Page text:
On January 15th, 2014, John Dobson, inventor of the inexpensive, simple to use Dobsonian telescope, passed away in Burbank, California, aged 98.
In 1915, Dobson was born in Beijing, China, and after his parents moved to San Francisco in 1927, he later earned a masters degree in chemistry before in 1944 becoming a monk of the Ramakrishna Order at the Vedanta Society monastery in San Francisco. He then remained there for the next 23 years, and as one of the monks, explains:
“One of John’s responsibilities at the monastery was to reconcile astronomy with the teachings of Vedanta. That job led him to build telescopes on the side. He took to wheeling them around outside the monastery, fascinating the neighbors who would congregate around him.”
However, building telescopes was not part of the monastery’s curriculum and after eventually leaving the order in 1967, John Dobson co-founded amateur astronomy organization, San Francisco Sidewalk Astronomers, whose aim was to popularize astronomy with the person on the street. As is mentioned on sidewalkastronomers.us:
“We take telescopes TO the public – on street corners, public parks, in front of bookstores -wherever there are crowds of people.”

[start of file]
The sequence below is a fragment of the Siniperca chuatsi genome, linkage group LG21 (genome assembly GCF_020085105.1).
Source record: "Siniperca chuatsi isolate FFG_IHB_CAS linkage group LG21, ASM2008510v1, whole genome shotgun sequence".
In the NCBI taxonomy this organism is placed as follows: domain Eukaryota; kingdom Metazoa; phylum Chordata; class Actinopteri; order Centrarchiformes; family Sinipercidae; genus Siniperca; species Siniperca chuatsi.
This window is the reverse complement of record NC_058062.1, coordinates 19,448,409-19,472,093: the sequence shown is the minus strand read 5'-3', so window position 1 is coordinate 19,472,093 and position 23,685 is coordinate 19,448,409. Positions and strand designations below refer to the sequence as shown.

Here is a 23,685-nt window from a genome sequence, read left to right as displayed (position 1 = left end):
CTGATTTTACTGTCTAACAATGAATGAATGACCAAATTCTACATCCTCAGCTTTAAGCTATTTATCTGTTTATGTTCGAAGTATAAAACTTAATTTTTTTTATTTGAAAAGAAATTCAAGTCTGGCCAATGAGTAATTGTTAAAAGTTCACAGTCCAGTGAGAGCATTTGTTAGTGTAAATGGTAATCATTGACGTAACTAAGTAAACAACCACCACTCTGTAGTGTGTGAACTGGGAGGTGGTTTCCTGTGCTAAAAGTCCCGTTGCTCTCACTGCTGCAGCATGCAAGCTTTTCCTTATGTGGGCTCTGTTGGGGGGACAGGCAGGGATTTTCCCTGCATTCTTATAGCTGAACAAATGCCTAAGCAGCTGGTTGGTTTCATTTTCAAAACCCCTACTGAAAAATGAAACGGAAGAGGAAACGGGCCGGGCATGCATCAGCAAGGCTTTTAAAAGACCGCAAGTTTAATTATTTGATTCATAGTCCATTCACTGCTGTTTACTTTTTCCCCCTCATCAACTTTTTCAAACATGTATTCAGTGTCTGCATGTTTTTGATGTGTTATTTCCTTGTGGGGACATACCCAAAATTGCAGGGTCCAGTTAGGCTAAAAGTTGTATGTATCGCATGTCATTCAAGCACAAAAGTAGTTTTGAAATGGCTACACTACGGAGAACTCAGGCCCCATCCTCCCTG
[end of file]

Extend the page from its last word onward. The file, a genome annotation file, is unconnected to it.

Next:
It was around this time that Dobson started teaching classes on how to build your own telescope, and his simple, low-cost form of reflecting telescope, known as the Dobsonian, became well known amongst stargazing enthusiasts. Since then, the portable, stable, and quick to set up telescope has been embraced by commercial manufacturers around the globe and Dobsonians still remain amongst the most popular telescopes on the market.
After the news of John Dobson’s passing, Bob King from astronomy website universetoday, wrote: “Dobson wanted everyone to share in the universe’s bounty, the better to appreciate our lives and our world. The next clear night tilt your head back, gaze up at the stars and imagine John up there smiling. What an incredible view he must have.”